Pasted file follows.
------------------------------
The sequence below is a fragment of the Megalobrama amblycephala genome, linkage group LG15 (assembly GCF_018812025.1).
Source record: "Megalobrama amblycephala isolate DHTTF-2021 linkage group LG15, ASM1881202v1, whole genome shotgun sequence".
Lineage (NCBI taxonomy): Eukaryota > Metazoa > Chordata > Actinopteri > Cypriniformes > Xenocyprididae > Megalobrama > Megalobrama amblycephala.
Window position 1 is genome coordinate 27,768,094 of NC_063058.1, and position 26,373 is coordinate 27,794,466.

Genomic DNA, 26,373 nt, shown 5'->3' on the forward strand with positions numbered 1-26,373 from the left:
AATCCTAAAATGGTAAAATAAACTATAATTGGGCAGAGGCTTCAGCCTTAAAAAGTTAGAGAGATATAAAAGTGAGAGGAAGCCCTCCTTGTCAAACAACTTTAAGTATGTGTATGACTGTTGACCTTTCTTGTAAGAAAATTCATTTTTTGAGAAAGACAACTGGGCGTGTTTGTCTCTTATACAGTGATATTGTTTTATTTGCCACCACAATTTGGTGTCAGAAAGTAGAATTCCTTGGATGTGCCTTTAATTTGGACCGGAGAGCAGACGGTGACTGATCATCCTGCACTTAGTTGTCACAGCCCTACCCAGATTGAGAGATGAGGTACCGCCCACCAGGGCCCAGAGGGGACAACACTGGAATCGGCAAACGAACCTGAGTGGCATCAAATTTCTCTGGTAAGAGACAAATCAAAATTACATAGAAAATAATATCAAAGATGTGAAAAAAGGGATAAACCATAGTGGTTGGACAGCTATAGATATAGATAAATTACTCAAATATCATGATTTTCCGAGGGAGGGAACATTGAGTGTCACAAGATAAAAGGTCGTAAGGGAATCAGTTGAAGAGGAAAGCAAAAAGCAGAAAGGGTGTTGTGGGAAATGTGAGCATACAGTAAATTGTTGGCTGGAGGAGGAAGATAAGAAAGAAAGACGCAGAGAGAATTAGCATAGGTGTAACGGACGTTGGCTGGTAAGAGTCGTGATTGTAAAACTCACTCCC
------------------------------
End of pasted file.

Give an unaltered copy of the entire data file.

The sequence below is a fragment of the Megalobrama amblycephala genome, linkage group LG15 (assembly GCF_018812025.1).
Source record: "Megalobrama amblycephala isolate DHTTF-2021 linkage group LG15, ASM1881202v1, whole genome shotgun sequence".
Lineage (NCBI taxonomy): Eukaryota > Metazoa > Chordata > Actinopteri > Cypriniformes > Xenocyprididae > Megalobrama > Megalobrama amblycephala.
Window position 1 is genome coordinate 27,768,094 of NC_063058.1, and position 26,373 is coordinate 27,794,466.

Genomic DNA, 26,373 nt, shown 5'->3' on the forward strand with positions numbered 1-26,373 from the left:
AATCCTAAAATGGTAAAATAAACTATAATTGGGCAGAGGCTTCAGCCTTAAAAAGTTAGAGAGATATAAAAGTGAGAGGAAGCCCTCCTTGTCAAACAACTTTAAGTATGTGTATGACTGTTGACCTTTCTTGTAAGAAAATTCATTTTTTGAGAAAGACAACTGGGCGTGTTTGTCTCTTATACAGTGATATTGTTTTATTTGCCACCACAATTTGGTGTCAGAAAGTAGAATTCCTTGGATGTGCCTTTAATTTGGACCGGAGAGCAGACGGTGACTGATCATCCTGCACTTAGTTGTCACAGCCCTACCCAGATTGAGAGATGAGGTACCGCCCACCAGGGCCCAGAGGGGACAACACTGGAATCGGCAAACGAACCTGAGTGGCATCAAATTTCTCTGGTAAGAGACAAATCAAAATTACATAGAAAATAATATCAAAGATGTGAAAAAAGGGATAAACCATAGTGGTTGGACAGCTATAGATATAGATAAATTACTCAAATATCATGATTTTCCGAGGGAGGGAACATTGAGTGTCACAAGATAAAAGGTCGTAAGGGAATCAGTTGAAGAGGAAAGCAAAAAGCAGAAAGGGTGTTGTGGGAAATGTGAGCATACAGTAAATTGTTGGCTGGAGGAGGAAGATAAGAAAGAAAGACGCAGAGAGAATTAGCATAGGTGTAACGGACGTTGGCTGGTAAGAGTCGTGATTGTAAAACTCACTCCC